It appears that the District Court was very likely misled into believing that a hearing would be granted to appellant in this case. As stated at page 5 of Judge Gesell's Memorandum Opinion, "the military has now initiated proceedings under its suspension regulations, which proceedings will provide plaintiff with an 'opportunity to clear (its) name,' see DAR § 1-605.2(a)(1) & (2); Arnett v. Kennedy, 416 U.S. 134, 156-58, 171 n. 6, 94 S.Ct. 1633, 1645-46, 1652, n. 6, 40 L.Ed.2d 15 (1974)." 471 F.Supp. at 303


The Government also suggested for the first time in oral argument that ODDPI could have received relief in administrative proceedings before the Government Accounting Office (GAO). The Government has never previously raised this as an option; there is absolutely nothing in the record describing such proceedings and affording us an opportunity to determine whether they are adequate. As such, we express no opinion as to the sufficiency of any proceedings available before GAO


It must be remembered that in the present case, the Government lost at least $1,375,000 on the Okinawa contract, and $111,000 on the Yokohama contract, as a result of the rejection of Old Dominion's bids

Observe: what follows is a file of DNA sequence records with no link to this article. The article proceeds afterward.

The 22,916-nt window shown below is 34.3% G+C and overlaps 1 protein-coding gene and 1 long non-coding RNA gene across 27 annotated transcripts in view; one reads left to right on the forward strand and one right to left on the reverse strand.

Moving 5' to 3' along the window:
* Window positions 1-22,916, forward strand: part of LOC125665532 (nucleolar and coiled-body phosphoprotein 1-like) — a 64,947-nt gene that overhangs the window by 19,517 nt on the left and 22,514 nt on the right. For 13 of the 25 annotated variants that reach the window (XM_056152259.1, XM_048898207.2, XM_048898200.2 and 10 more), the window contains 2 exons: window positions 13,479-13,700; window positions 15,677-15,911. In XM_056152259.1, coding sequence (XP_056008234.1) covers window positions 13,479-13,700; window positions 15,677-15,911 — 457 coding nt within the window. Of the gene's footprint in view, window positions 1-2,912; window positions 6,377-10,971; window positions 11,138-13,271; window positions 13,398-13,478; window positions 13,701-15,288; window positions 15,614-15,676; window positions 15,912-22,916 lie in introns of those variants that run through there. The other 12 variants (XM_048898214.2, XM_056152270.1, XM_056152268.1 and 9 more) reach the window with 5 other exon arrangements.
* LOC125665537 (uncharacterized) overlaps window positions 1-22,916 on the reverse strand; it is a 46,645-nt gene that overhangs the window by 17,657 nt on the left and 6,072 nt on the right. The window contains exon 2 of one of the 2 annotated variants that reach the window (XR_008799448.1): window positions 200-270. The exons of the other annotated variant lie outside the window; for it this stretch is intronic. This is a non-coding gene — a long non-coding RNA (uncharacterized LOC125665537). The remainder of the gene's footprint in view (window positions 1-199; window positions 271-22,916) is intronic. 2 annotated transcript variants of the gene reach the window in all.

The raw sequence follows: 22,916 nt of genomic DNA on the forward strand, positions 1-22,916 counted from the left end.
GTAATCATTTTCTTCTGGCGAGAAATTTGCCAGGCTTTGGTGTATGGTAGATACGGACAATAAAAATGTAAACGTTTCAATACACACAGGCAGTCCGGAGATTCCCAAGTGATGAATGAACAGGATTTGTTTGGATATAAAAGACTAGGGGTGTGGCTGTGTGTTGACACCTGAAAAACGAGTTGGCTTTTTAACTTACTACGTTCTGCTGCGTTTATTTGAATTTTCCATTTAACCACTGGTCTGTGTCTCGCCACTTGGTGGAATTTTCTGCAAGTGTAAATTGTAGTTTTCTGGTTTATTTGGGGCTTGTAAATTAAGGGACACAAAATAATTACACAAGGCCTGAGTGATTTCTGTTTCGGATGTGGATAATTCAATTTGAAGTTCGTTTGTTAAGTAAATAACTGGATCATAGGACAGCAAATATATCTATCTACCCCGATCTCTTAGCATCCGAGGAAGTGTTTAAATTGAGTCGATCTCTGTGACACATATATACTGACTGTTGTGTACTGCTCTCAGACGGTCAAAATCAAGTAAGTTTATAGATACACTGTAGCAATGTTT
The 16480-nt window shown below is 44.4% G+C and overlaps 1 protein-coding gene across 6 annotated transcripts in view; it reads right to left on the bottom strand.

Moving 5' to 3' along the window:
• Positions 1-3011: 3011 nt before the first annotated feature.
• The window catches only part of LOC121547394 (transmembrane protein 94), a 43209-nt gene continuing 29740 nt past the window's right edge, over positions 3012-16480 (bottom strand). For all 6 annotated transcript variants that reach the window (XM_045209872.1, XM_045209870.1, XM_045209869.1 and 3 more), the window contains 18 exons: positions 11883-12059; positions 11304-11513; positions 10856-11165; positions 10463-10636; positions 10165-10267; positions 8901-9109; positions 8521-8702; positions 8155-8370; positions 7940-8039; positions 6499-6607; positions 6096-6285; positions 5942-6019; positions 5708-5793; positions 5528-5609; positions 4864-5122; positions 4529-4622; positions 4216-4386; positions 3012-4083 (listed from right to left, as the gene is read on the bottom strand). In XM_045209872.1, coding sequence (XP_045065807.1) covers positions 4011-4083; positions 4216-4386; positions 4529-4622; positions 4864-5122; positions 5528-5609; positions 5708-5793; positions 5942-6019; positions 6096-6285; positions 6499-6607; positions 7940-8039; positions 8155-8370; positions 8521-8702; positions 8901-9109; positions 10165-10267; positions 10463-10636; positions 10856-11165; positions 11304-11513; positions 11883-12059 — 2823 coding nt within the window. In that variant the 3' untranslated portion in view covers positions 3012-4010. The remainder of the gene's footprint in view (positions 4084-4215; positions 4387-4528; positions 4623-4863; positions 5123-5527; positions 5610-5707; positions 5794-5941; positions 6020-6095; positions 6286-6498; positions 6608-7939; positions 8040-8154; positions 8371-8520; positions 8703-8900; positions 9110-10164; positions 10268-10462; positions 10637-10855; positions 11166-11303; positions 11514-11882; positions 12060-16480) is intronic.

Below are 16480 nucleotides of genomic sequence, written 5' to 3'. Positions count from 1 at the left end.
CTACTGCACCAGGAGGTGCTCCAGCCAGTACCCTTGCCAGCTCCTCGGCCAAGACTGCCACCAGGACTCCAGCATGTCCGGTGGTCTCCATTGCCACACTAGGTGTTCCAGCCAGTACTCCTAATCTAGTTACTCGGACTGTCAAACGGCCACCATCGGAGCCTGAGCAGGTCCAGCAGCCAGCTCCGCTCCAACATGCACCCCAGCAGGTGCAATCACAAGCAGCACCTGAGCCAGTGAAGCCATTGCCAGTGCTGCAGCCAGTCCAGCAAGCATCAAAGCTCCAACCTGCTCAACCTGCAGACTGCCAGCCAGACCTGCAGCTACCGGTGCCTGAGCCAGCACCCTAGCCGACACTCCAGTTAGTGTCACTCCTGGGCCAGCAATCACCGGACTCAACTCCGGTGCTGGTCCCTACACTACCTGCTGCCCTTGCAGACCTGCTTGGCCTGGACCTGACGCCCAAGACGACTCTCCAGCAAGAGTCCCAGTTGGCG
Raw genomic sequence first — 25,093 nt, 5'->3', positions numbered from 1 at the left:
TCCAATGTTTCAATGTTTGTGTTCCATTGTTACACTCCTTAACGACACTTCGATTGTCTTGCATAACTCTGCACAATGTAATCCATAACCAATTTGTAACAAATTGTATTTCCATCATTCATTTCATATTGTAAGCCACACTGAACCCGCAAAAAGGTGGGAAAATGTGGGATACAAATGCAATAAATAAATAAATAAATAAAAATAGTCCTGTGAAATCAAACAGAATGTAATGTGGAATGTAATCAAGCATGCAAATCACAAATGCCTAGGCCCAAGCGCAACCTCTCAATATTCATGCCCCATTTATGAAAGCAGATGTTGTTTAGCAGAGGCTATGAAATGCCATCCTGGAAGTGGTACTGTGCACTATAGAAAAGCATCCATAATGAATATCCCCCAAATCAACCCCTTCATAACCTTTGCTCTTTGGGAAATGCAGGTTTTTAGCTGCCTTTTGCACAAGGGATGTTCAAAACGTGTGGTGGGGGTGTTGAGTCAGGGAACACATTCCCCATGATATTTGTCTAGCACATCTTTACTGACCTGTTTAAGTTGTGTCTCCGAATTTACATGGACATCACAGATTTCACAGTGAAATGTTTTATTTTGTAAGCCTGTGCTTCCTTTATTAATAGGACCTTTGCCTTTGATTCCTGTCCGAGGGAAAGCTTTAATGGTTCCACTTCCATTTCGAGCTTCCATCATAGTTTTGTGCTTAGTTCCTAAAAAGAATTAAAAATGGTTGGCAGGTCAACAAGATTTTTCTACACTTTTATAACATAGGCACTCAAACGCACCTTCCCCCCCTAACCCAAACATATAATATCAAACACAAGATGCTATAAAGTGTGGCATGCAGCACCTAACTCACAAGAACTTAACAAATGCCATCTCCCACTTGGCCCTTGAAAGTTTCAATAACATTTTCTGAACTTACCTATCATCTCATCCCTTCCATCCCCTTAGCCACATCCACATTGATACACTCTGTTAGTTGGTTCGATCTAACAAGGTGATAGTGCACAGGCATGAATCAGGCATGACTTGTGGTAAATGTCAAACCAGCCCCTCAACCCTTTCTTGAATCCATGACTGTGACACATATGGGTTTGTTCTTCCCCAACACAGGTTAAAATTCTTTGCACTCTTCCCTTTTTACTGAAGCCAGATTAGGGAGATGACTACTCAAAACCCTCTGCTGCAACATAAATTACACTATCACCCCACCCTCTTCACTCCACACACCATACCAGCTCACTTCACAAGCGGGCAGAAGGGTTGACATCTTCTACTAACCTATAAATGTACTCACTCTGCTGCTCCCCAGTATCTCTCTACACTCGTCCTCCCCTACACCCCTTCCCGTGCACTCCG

Nor do we mean to suggest that some form of hearing may not be required upon actual or de facto suspension. These issues are not present in this case, and we do not address them. See note 17, supra


The Government repeatedly emphasizes that the procurement regulations impose upon the contractor the burden of affirmatively demonstrating its responsibility. DAR 1-902 (32 C.F.R. 1-902). As appellant points out, however, there was never any indication in this case that ODDPI's integrity was in issue. Old Dominion had performed milk contracts for more than 10 years with no contests as to its integrity (Tr. 135-136). Old Dominion had been regularly solicited to bid and invited to negotiate on Government contracts, negotiations which, according to the regulations, are only to be conducted with "responsible" bidders. DAR 3-805.1. We hold that in such a case due process does not relieve the Government of its duty of informing the contractor that its integrity is in question